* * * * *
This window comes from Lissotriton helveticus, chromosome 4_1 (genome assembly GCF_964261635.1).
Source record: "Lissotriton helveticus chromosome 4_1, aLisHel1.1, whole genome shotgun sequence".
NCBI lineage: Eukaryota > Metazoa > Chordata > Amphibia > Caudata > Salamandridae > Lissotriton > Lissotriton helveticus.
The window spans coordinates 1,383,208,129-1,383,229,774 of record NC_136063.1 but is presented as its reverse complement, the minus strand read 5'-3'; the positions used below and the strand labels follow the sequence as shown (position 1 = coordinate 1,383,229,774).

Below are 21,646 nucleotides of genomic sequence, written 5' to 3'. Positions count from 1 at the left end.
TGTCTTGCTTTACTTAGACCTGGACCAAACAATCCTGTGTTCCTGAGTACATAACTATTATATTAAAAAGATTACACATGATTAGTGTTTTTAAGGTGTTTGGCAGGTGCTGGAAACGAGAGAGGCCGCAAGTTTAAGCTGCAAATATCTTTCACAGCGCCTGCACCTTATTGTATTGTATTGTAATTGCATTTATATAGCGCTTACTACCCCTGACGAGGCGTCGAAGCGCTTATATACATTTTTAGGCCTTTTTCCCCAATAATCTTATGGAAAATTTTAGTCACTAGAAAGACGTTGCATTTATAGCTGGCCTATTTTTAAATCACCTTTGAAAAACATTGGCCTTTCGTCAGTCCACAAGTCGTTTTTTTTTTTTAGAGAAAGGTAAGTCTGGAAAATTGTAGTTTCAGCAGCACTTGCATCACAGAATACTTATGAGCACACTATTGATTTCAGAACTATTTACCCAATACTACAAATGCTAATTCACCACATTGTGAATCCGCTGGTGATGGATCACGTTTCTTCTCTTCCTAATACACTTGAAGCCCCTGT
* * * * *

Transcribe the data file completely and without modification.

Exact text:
This window comes from Lissotriton helveticus, chromosome 4_1 (genome assembly GCF_964261635.1).
Source record: "Lissotriton helveticus chromosome 4_1, aLisHel1.1, whole genome shotgun sequence".
NCBI lineage: Eukaryota > Metazoa > Chordata > Amphibia > Caudata > Salamandridae > Lissotriton > Lissotriton helveticus.
The window spans coordinates 1,383,208,129-1,383,229,774 of record NC_136063.1 but is presented as its reverse complement, the minus strand read 5'-3'; the positions used below and the strand labels follow the sequence as shown (position 1 = coordinate 1,383,229,774).

Below are 21,646 nucleotides of genomic sequence, written 5' to 3'. Positions count from 1 at the left end.
TGTCTTGCTTTACTTAGACCTGGACCAAACAATCCTGTGTTCCTGAGTACATAACTATTATATTAAAAAGATTACACATGATTAGTGTTTTTAAGGTGTTTGGCAGGTGCTGGAAACGAGAGAGGCCGCAAGTTTAAGCTGCAAATATCTTTCACAGCGCCTGCACCTTATTGTATTGTATTGTAATTGCATTTATATAGCGCTTACTACCCCTGACGAGGCGTCGAAGCGCTTATATACATTTTTAGGCCTTTTTCCCCAATAATCTTATGGAAAATTTTAGTCACTAGAAAGACGTTGCATTTATAGCTGGCCTATTTTTAAATCACCTTTGAAAAACATTGGCCTTTCGTCAGTCCACAAGTCGTTTTTTTTTTTTAGAGAAAGGTAAGTCTGGAAAATTGTAGTTTCAGCAGCACTTGCATCACAGAATACTTATGAGCACACTATTGATTTCAGAACTATTTACCCAATACTACAAATGCTAATTCACCACATTGTGAATCCGCTGGTGATGGATCACGTTTCTTCTCTTCCTAATACACTTGAAGCCCCTGT